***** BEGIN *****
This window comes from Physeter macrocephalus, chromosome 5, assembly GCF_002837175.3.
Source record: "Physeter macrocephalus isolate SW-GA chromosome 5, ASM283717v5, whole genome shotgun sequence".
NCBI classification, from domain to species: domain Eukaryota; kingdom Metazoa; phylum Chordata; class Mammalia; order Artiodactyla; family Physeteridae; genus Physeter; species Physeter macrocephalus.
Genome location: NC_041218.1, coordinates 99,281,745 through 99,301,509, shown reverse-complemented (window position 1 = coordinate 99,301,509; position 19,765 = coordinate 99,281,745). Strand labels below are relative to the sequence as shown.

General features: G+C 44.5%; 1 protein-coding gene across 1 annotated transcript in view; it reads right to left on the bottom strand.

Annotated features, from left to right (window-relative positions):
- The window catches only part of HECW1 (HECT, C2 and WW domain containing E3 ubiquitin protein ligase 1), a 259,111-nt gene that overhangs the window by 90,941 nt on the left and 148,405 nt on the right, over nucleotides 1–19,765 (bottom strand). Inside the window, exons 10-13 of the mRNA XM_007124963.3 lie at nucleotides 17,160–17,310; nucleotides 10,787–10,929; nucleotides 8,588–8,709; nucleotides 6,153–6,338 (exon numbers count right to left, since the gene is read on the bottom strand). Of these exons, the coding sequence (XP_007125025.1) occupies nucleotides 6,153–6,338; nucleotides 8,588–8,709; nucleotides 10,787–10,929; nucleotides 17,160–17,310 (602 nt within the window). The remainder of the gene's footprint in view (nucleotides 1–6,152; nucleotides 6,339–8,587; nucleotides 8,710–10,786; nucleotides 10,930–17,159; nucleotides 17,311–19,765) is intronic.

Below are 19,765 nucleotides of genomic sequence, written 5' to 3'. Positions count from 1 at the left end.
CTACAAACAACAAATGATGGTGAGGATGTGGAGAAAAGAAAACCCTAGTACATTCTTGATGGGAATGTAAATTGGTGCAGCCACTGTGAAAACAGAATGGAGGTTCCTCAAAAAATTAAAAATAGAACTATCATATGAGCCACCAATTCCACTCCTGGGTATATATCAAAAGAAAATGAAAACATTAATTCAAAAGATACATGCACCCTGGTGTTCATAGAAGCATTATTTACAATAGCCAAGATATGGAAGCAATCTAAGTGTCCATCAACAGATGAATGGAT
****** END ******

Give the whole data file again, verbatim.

This window comes from Physeter macrocephalus, chromosome 5, assembly GCF_002837175.3.
Source record: "Physeter macrocephalus isolate SW-GA chromosome 5, ASM283717v5, whole genome shotgun sequence".
NCBI classification, from domain to species: domain Eukaryota; kingdom Metazoa; phylum Chordata; class Mammalia; order Artiodactyla; family Physeteridae; genus Physeter; species Physeter macrocephalus.
Genome location: NC_041218.1, coordinates 99,281,745 through 99,301,509, shown reverse-complemented (window position 1 = coordinate 99,301,509; position 19,765 = coordinate 99,281,745). Strand labels below are relative to the sequence as shown.

General features: G+C 44.5%; 1 protein-coding gene across 1 annotated transcript in view; it reads right to left on the bottom strand.

Annotated features, from left to right (window-relative positions):
- The window catches only part of HECW1 (HECT, C2 and WW domain containing E3 ubiquitin protein ligase 1), a 259,111-nt gene that overhangs the window by 90,941 nt on the left and 148,405 nt on the right, over nucleotides 1–19,765 (bottom strand). Inside the window, exons 10-13 of the mRNA XM_007124963.3 lie at nucleotides 17,160–17,310; nucleotides 10,787–10,929; nucleotides 8,588–8,709; nucleotides 6,153–6,338 (exon numbers count right to left, since the gene is read on the bottom strand). Of these exons, the coding sequence (XP_007125025.1) occupies nucleotides 6,153–6,338; nucleotides 8,588–8,709; nucleotides 10,787–10,929; nucleotides 17,160–17,310 (602 nt within the window). The remainder of the gene's footprint in view (nucleotides 1–6,152; nucleotides 6,339–8,587; nucleotides 8,710–10,786; nucleotides 10,930–17,159; nucleotides 17,311–19,765) is intronic.

Below are 19,765 nucleotides of genomic sequence, written 5' to 3'. Positions count from 1 at the left end.
CTACAAACAACAAATGATGGTGAGGATGTGGAGAAAAGAAAACCCTAGTACATTCTTGATGGGAATGTAAATTGGTGCAGCCACTGTGAAAACAGAATGGAGGTTCCTCAAAAAATTAAAAATAGAACTATCATATGAGCCACCAATTCCACTCCTGGGTATATATCAAAAGAAAATGAAAACATTAATTCAAAAGATACATGCACCCTGGTGTTCATAGAAGCATTATTTACAATAGCCAAGATATGGAAGCAATCTAAGTGTCCATCAACAGATGAATGGAT